Sudan Plated Lizard Enclosure Size Requirements

Sudan plated lizard enclosure - sample
Contributed by Custom Reptile Habitats

In the wild, Sudan plated lizard enclosures don’t exist — instead, they traverse large territories on a daily basis in their hunt for food and mates. These territories are so large that to perfectly replicate one in captivity is quite unrealistic for 99% of reptile keepers. And unfortunately there is no one perfect formula for determining the “perfect” enclosure size for captive reptiles. However, we can look at established minimum enclosure size standards in countries where such standards are published, and then using ReptiFiles’ commitment to provide an above-average standard of captive reptile care, we can present a minimum enclosure size for this guide.

According to the Federation of British Herpetologists’ 2022 Code of Practice, lizards of the Gerrhosauridae group, including Broadleysaurus, should be housed in an enclosure 6x4x3 SVL. Given that Sudan plated lizards’ maximum SVL (snout to vent length) is approximately 24.5 cm / 10″ (Bates et al., 2013, p.475), this translates to a minimum enclosure size of 60″L x 40″W x 30″H / 147 x 98 x 74cm.

Unfortunately, standardizing the above recommendation in context of the current state of reptile husbandry in the United States is unrealistic at this time, given that larger lizards are frequently housed in smaller. For now, the ReptiFiles minimum recommendation for a Sudan plated lizard enclosure is 4’x2’x2’ / 120 x 60 x 60cm, or 8 ft² / 1.1 sq m of floor space.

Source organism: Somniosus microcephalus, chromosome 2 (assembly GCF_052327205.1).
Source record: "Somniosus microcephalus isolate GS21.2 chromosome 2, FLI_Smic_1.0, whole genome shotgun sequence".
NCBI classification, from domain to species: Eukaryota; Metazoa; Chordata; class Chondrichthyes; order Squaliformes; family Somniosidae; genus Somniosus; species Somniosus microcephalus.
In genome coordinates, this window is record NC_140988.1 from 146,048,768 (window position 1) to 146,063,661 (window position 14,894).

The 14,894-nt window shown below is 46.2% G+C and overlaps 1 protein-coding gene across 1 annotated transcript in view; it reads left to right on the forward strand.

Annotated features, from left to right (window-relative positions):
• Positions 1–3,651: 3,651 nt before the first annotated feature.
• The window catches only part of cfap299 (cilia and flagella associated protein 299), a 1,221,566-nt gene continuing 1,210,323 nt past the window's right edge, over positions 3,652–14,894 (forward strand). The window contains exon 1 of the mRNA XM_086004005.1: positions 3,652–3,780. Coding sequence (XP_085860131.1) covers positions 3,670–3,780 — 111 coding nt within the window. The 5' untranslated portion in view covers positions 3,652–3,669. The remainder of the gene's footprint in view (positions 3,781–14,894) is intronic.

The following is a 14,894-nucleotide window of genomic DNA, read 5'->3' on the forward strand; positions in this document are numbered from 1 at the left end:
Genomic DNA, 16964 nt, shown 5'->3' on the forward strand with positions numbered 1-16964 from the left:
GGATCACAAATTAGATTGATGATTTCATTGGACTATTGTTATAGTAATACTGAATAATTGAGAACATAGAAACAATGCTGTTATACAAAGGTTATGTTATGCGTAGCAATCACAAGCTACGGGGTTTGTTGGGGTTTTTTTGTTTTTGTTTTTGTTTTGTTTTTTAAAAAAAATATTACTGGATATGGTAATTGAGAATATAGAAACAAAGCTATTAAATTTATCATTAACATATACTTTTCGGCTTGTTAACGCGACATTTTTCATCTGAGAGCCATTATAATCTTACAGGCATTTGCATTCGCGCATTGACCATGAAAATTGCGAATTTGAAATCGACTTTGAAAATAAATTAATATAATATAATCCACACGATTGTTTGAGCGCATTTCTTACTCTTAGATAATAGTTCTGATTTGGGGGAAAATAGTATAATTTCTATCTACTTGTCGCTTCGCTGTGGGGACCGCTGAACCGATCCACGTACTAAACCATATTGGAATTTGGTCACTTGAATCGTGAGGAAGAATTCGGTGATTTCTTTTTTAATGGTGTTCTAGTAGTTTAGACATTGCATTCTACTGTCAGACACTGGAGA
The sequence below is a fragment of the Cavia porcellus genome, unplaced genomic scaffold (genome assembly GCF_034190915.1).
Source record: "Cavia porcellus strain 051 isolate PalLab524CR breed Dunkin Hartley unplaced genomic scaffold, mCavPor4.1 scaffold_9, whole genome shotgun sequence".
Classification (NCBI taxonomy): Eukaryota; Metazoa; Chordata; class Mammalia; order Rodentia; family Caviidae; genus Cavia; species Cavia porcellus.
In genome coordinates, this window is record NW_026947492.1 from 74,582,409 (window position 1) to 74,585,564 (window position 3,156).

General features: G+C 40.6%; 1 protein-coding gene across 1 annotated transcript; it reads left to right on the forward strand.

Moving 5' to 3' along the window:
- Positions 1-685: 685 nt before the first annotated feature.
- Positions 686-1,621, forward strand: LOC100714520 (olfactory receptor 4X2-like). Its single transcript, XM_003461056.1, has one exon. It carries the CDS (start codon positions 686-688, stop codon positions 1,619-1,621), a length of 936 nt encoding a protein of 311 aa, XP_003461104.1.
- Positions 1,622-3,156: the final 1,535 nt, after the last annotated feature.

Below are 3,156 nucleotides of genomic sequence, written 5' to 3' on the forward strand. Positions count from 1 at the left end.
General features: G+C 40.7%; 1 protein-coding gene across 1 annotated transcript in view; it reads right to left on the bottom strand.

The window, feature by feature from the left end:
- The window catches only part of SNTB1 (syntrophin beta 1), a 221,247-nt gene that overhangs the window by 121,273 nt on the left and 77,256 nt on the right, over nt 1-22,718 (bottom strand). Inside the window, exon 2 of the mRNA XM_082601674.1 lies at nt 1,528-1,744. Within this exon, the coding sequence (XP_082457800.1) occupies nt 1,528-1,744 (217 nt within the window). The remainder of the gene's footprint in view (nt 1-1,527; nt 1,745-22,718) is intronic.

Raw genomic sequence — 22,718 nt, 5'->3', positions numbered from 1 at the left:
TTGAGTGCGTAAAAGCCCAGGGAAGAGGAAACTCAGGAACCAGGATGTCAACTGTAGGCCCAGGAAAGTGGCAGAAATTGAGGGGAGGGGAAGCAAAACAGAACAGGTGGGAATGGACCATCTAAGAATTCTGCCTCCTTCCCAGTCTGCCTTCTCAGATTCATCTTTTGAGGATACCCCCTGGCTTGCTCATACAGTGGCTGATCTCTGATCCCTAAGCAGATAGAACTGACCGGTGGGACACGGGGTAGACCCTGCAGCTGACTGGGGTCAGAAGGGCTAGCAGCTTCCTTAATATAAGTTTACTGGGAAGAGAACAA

The following commercially-available enclosures are suitable for meeting these minimum requirements:

As mentioned above, providing larger than the minimum is strongly recommended wherever possible. Most of these enclosure manufacturers also offer larger sizes.

As long as the enclosure is set up with appropriate hiding places and other environmental enrichment (see here), you can house a juvenile Sudan plated lizard in an adult-sized enclosure with no complications. Furthermore, Sudan plated lizards are particularly active as juveniles, so it’s very likely that yours will use all of the given space to run around, especially if you provide live food for it to chase!

Can multiple Sudan plated lizards be housed together?

No. Sudan plated lizards are fairly solitary animals in the wild, and forcing multiple individuals to live together in a relatively small space (even if you double the size of the enclosure) can create unnecessary stress and even fighting, which can lead to severe injury or even death. It is best not to take that risk, and if you want multiple plated lizards, house them separately.

Additionally I should mention here that it seems to be common practice in some places to cohabit Sudan plated lizards with other species, particularly bearded dragons. Yes, it is true that plated lizards are hardy and live in similar climates to other species. However, they don’t necessarily occupy the same habitat. It is in the best interest of the reptiles to keep each species separately so you can cater your husbandry to their specific needs.

sudan plated lizard enclosure - why cohabitation is a bad idea
Contributed by Syd Johnson

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Keep reading about Sudan plated lizard care:

  1. Introduction to Sudan Plated Lizards
  2. Shopping List
  3. Enclosure Size Requirements
  4. Lighting & UVB Requirements
  5. Heating & Temperature Requirements
  6. Humidity Requirements
  7. Choosing a Substrate
  8. Decorating the Enclosure
  9. Feeding Your Sudan Plated Lizard
  10. Handling and Taming Tips
  11. Common Illnesses and General Health Information
  12. Additional Resources